The question of whether people will be willing to pay an "extra $600" for this technology isn't really an issue.

          A little over a year ago, 1gigabyte flash drives were selling for over $100. If you go to Staples right now, you can still see some. But I bought a 1gig Sansadisk flash for $15 a few weeks ago. So a better question would be if people would be willing to pay an additional $80 for this new technology because that's what it'll cost a year or so from now.

          The answer is "effin' right!"
      • Sign me up for the flashy trinkets. They are also 1.5 or 1.8 inches rather than 2.5!

        in 1.5 years well have 2x as much at .5 the cost
    • Why does this use IDE at a time when IDE ports are staring to goway?
    • Re: (Score:3, Funny)

      by locokamil (850008)
      Awesome. A story about a platform neutral technology is hijacked and converted into a MacWorld rumor mill.

      Am I flaming? Assuredly.
  • But price-conscious consumers won't be the initial market; it will be security conscious businesses that don't want to risk losing valuable data worth much than $600. They will buy enough of them for the price to move down the demand curve, and into the consumer market. Look for them to be standard issue in 3-5 years.
  • No. (Score:4, Informative)

    by geekboybt (866398) on Thursday January 04, 2007 @02:59PM (#17462292)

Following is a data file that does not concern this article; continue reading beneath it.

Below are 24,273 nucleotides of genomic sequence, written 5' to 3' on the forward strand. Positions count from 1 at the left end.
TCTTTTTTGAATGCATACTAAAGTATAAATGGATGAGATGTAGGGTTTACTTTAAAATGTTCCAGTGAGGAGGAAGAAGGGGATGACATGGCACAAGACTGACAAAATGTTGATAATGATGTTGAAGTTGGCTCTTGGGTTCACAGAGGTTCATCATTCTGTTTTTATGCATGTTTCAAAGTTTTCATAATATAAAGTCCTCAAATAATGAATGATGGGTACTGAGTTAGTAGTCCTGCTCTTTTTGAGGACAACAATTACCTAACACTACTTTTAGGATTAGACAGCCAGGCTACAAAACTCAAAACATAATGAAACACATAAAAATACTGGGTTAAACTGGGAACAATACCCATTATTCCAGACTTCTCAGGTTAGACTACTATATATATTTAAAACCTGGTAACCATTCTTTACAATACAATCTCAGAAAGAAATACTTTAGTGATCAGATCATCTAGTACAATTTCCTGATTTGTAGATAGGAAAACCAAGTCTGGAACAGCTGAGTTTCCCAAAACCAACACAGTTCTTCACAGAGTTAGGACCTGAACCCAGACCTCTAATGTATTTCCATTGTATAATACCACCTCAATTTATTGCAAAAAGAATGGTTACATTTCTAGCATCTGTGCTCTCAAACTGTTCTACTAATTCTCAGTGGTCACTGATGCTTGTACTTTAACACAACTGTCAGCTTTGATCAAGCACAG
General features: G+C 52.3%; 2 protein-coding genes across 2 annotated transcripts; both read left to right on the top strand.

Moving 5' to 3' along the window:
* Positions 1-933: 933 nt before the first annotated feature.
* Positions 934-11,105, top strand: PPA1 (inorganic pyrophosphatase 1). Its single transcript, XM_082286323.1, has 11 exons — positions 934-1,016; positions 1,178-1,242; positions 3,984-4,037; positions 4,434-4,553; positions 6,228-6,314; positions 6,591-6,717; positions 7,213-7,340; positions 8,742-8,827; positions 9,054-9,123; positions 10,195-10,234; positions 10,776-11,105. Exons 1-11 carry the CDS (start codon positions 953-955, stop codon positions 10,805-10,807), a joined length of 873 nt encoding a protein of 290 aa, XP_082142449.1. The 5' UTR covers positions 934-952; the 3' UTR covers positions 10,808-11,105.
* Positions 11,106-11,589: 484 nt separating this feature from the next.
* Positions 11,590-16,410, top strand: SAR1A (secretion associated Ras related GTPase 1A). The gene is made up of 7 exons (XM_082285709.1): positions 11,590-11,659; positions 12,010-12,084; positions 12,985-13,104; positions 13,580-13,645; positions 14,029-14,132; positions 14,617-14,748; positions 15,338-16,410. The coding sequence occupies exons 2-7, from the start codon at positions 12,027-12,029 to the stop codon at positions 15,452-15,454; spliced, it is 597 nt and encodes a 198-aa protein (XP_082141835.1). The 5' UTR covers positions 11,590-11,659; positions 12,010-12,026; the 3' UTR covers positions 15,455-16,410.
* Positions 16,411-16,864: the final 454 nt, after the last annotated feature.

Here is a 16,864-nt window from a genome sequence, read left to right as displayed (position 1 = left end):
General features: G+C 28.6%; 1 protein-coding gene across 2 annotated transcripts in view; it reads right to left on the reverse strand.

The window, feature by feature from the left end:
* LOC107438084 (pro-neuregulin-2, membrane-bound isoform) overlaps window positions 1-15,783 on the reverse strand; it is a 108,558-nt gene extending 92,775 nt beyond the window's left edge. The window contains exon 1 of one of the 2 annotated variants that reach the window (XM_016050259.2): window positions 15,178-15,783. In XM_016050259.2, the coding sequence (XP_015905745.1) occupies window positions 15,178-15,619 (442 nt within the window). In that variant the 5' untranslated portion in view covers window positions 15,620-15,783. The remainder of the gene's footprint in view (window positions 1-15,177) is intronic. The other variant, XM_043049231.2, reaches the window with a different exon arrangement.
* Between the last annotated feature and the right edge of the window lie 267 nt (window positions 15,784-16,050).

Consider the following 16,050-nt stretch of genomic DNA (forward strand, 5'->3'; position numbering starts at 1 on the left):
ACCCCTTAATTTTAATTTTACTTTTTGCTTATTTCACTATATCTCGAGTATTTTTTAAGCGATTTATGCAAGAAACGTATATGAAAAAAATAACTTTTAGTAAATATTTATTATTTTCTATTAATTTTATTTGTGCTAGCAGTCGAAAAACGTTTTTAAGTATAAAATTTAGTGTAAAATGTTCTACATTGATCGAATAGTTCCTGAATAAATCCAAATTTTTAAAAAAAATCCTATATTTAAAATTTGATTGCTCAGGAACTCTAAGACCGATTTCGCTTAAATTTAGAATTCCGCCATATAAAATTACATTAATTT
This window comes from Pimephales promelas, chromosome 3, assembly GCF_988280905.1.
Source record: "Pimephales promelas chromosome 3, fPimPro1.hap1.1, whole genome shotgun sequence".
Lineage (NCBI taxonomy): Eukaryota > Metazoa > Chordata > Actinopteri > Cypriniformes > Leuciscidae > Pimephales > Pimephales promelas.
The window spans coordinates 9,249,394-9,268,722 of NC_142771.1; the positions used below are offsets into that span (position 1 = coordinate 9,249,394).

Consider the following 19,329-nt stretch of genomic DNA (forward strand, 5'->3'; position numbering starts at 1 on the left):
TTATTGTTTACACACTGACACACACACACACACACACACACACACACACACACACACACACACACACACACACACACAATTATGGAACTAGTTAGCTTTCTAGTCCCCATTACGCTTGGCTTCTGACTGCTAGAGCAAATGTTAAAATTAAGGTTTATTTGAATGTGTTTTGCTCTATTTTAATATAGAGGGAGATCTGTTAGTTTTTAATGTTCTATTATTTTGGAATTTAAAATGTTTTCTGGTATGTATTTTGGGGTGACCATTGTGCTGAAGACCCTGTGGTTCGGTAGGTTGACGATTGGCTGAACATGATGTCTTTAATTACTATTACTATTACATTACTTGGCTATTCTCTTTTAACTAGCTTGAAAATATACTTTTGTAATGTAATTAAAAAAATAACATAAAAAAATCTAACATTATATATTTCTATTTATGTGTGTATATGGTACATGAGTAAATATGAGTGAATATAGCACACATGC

By definition, a person who is "price conscious" will most likely not spring for the +$600 pricetag. The cost/GB is way too high. I see it being introduced just as any other technology - early adopters will get half-baked, Rev. A quality devices and pay a large premium for them. Once adoption becomes more widespread, prices will come down, and the "price conscious" (read: patient) folk will reap the benefits of the early adopters' beta testing.
  • An extra $600? (Score:5, Insightful)

    by 8127972 (73495) on Thursday January 04, 2007 @03:01PM (#17462324)
    " At an extra $600 dollars, are price-conscious consumers going to be interested?"

    Economy of scale will ensure that it's not $600 for long.
    • Re:An extra $600? (Score:5, Interesting)

      by imsabbel (611519) on Thursday January 04, 2007 @03:20PM (#17462684)
      Sorry, you dont really get more economy of scale than flash already has.

      There are improvements ahead with further process shrinks, but to get the same storage than a decent big HD has, you need roughly all chips of a 20cm wafer.

      And creating 100s of cm^2 of memory-quality dice isnt cheap.
    • Economy of scale will ensure that it's not $600 for long.